The potential long-term impacts of glyphosate-resistant crops on biodiversity of the agricultural landscape have been the subject of controversy. A new article in the journal Weed Science describes a large-scale study analyzing the effects of glyphosate-resistant crops on the diversity of agricultural weeds. This study examined 156 field sites with at least a 3-year history of growing glyphosate-resistant crops in six states: Illinois, Indiana, Iowa, Mississippi, Nebraska, and North Carolina. Researchers analyzed the effects on weed communities of cropping system and crop rotation, including frequency of planting glyphosate-resistant crops.
In total, 139 weed species were identified across all sites. Three species were common to all states, 79 were unique to one state, and 46 were unique to a single site. Diversity of the weed flora and weed soil seedbank was more strongly influenced by geographic location and hardiness zone than by any other factor. The previous year’s crops and cropping systems also affected weed community composition, but deployment of the glyphosate-resistant crop trait did not.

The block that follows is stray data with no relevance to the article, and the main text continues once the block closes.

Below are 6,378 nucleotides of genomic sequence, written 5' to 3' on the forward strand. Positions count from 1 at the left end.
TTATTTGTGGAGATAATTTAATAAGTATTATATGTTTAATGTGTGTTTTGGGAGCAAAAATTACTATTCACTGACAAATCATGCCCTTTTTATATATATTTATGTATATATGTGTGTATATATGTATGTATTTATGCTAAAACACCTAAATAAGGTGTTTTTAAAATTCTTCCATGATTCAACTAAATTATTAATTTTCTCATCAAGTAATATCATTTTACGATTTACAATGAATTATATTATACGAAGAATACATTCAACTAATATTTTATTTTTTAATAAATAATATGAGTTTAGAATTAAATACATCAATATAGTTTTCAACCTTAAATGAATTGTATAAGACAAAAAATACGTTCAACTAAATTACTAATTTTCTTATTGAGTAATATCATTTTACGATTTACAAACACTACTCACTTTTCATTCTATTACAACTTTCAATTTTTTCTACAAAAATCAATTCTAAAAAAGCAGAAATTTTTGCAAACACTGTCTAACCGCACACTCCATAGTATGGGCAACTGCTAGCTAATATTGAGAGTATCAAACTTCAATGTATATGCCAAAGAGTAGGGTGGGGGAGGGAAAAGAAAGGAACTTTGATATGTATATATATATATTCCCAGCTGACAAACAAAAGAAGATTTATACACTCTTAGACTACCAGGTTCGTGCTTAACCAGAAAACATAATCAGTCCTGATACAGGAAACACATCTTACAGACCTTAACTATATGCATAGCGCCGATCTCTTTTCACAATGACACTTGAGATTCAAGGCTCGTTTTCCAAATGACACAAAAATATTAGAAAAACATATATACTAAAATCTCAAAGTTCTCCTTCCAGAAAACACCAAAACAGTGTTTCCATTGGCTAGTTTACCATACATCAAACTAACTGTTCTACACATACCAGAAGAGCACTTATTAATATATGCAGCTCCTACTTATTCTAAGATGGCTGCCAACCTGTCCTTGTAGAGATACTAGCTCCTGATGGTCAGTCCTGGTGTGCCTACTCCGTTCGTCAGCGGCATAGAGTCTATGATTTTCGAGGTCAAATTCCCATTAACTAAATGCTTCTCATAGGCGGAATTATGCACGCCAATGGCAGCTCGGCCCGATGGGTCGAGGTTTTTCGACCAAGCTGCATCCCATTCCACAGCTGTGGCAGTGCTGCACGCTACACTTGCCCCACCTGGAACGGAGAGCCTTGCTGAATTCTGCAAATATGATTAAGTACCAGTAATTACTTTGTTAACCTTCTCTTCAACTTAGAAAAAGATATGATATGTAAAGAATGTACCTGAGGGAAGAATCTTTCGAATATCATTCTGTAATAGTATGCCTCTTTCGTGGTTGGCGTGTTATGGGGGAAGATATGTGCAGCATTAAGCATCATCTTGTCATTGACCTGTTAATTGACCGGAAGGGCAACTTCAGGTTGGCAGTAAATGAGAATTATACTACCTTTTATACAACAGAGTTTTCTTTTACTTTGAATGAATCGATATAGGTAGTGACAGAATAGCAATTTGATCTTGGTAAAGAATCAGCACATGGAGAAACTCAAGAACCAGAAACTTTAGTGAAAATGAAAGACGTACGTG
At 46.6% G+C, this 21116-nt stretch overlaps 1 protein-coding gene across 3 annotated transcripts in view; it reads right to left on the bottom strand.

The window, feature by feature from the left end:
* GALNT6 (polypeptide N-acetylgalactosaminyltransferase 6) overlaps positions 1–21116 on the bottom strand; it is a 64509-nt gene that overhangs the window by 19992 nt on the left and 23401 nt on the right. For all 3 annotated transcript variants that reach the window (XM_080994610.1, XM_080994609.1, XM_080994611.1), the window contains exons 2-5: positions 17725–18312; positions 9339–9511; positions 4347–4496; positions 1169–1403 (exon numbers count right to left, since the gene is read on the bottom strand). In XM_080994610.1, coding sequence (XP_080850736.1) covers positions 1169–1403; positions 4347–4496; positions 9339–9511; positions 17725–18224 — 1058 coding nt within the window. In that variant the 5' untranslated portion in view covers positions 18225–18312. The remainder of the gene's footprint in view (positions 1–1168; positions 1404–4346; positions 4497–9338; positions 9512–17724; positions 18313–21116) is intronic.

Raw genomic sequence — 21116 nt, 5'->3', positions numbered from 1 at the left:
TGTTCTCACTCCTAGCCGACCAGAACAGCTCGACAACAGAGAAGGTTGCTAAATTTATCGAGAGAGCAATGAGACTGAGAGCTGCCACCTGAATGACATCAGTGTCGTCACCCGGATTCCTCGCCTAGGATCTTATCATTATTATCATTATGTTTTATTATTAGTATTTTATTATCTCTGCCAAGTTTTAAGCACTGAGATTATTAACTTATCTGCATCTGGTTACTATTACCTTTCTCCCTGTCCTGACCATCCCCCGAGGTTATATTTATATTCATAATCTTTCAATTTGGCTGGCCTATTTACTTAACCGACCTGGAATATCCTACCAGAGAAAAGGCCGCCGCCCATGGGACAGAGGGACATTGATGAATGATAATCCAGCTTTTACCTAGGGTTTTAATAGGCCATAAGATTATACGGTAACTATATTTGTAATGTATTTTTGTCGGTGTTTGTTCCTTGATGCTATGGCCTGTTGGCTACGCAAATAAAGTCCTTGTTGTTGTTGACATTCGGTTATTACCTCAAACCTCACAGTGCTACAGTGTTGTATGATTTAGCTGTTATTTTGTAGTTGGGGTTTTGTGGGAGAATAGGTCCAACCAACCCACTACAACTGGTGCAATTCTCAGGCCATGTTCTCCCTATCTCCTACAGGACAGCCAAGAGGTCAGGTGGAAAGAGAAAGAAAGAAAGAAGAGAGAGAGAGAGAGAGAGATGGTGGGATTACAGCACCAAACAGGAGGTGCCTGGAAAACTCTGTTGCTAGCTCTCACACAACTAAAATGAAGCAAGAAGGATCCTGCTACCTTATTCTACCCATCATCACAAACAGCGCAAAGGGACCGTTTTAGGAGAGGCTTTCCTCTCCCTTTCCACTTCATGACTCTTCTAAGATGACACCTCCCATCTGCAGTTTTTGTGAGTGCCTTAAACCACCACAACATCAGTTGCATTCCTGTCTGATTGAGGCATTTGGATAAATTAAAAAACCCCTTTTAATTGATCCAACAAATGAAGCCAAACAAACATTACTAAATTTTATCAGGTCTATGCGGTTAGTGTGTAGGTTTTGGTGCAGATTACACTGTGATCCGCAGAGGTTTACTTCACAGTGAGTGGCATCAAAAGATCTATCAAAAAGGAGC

“A primary conclusion from this research,” author Bryan G. Young said, “is that the diversity of weed communities is not driven solely by the glyphosate-resistant crop trait. Rather, the overall crop production management system and geography in which the glyphosate-resistant crop is integrated will have a greater impact on the diversity of agricultural weeds in the soil seedbank.”
Full text of the article, “Seedbank and Field Emergence of Weeds in Glyphosate-Resistant Cropping Systems in the United States,” Weed Science, Vol. 63, No. 2, April-June 2015, is now available.
About Weed Science
Weed Science is a journal of the Weed Science Society of America, a non-profit professional society that promotes research, education, and extension outreach activities related to weeds; provides science-based information to the public and policy makers; and fosters awareness of weeds and their impacts on managed and natural ecosystems. For more information, visit http://www.wssa.net/.